Metalworkers and jewelers alike know how soft and malleable gold is. There is special clay that takes this characteristic to the next level, not just for gold, but other metals as well – such as silver, bronze, copper, and steel.
Precious metal clay was invented in 1990 by Japanese metallurgist, Masaki Morikawa. He discovered that gold and or silver particles could be merged with an organic binder – basically like very expensive Play-Doh. After forming the clay to a desired shape or pattern, it can be fired in a kiln. This has two effects on the clay. First, the organic binder is burned away, leaving only the metal behind. Second, the remaining metal particles become sintered (fused together) – creating a solid metal piece. However, since the organic binder is burned away, the final piece is usually 8-30% smaller, depending on the type of clay used.
There are two main brands of clay: Precious Metal Clay (PMC) and Art Clay. Each brand produces several types of clay that each have unique metal/binder ratios and required firing temperatures. Each is also sold in a variety of forms, including:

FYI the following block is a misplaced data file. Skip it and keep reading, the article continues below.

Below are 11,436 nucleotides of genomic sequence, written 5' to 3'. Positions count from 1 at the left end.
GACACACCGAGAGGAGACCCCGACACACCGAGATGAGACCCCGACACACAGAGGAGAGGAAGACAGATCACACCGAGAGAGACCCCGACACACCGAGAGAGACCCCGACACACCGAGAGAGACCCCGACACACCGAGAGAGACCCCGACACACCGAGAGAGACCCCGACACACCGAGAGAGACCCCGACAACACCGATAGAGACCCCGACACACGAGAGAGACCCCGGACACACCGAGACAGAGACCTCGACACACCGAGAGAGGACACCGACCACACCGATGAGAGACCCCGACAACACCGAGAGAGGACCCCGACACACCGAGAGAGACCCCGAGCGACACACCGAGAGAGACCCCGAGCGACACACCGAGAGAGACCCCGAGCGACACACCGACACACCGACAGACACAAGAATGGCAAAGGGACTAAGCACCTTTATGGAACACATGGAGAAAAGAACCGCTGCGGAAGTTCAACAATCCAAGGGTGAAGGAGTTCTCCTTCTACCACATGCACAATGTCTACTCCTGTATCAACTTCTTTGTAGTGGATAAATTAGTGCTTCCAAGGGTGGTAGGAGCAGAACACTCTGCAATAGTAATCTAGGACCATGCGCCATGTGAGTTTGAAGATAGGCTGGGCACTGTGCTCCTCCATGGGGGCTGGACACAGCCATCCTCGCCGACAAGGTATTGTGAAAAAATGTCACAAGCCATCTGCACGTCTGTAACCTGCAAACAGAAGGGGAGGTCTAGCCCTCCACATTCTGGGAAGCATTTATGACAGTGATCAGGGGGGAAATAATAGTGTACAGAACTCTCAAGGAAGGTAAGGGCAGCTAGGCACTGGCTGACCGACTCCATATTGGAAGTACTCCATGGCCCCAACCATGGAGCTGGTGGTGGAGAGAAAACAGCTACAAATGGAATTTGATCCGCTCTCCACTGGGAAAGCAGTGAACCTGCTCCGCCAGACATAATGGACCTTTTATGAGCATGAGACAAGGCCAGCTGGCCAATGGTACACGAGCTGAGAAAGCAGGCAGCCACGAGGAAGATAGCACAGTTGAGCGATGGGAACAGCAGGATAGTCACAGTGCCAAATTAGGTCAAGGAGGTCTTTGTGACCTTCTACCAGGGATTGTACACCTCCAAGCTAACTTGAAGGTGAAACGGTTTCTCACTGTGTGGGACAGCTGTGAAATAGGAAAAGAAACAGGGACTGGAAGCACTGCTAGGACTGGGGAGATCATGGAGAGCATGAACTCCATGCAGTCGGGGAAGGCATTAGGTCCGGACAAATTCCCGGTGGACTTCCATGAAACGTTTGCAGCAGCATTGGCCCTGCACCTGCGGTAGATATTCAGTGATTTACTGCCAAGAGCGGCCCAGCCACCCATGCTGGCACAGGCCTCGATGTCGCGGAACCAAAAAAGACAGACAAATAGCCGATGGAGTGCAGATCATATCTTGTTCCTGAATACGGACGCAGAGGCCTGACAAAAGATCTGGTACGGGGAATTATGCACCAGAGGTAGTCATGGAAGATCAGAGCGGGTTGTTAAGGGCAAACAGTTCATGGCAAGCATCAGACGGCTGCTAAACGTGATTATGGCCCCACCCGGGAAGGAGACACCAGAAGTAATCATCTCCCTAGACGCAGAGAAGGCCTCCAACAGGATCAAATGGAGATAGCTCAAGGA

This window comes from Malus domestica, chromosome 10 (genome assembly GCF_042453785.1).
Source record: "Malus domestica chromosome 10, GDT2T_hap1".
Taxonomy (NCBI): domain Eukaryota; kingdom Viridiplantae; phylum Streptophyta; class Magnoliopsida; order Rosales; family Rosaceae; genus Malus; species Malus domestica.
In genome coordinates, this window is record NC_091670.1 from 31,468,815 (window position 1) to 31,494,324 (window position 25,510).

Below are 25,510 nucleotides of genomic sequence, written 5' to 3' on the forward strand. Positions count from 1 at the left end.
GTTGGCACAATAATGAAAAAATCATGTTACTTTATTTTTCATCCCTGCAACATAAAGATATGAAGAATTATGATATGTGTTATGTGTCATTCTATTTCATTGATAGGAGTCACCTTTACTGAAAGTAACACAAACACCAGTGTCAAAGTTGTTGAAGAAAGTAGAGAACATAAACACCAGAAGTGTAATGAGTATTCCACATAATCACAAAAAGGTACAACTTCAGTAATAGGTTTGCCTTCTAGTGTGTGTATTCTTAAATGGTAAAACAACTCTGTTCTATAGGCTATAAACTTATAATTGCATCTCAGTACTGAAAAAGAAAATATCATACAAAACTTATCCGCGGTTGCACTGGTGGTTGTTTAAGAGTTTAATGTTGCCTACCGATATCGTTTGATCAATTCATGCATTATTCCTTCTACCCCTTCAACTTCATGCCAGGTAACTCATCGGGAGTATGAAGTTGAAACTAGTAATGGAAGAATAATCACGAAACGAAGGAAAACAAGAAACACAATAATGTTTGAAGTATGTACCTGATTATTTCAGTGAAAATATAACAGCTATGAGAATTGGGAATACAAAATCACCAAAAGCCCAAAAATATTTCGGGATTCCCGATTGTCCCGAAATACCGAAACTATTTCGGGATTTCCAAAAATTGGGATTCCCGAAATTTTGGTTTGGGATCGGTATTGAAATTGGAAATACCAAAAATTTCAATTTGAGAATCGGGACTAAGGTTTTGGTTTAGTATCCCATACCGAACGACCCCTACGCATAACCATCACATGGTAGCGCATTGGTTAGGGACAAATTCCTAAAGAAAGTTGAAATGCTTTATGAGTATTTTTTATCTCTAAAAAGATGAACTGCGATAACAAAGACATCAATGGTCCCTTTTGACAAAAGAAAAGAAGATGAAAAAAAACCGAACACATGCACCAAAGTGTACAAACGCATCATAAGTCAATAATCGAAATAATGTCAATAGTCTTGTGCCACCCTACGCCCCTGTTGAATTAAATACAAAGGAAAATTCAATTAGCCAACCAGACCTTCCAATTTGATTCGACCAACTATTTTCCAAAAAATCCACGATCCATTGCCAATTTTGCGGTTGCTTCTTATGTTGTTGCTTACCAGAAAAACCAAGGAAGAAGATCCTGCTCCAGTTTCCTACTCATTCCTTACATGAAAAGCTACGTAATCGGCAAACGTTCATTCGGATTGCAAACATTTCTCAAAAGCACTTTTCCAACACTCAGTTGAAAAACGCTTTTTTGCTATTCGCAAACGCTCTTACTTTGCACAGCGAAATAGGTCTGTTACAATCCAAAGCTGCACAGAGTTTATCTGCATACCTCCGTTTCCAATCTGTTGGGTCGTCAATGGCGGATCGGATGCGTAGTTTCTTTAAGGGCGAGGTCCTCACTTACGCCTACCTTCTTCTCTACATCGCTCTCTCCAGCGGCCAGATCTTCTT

• Lump – like it sounds, it’s a lump of clay sold in an airtight container to keep from drying.
• Syringe – a small syringe that evenly distributes measured amounts of clay
• Slip – a softer, thinner version of the normal clay
• Paper – thin, pressed sheets with most of the moisture removed, making them more rigid.
Precious metal clay is mostly used by artisans and jewelers to easily craft new jewelry or accent other larger pieces because it is much easier to work with than using solid metal. It’s a great medium for adding sparkling filigree on a vase, shaping an intricate pendant, and more.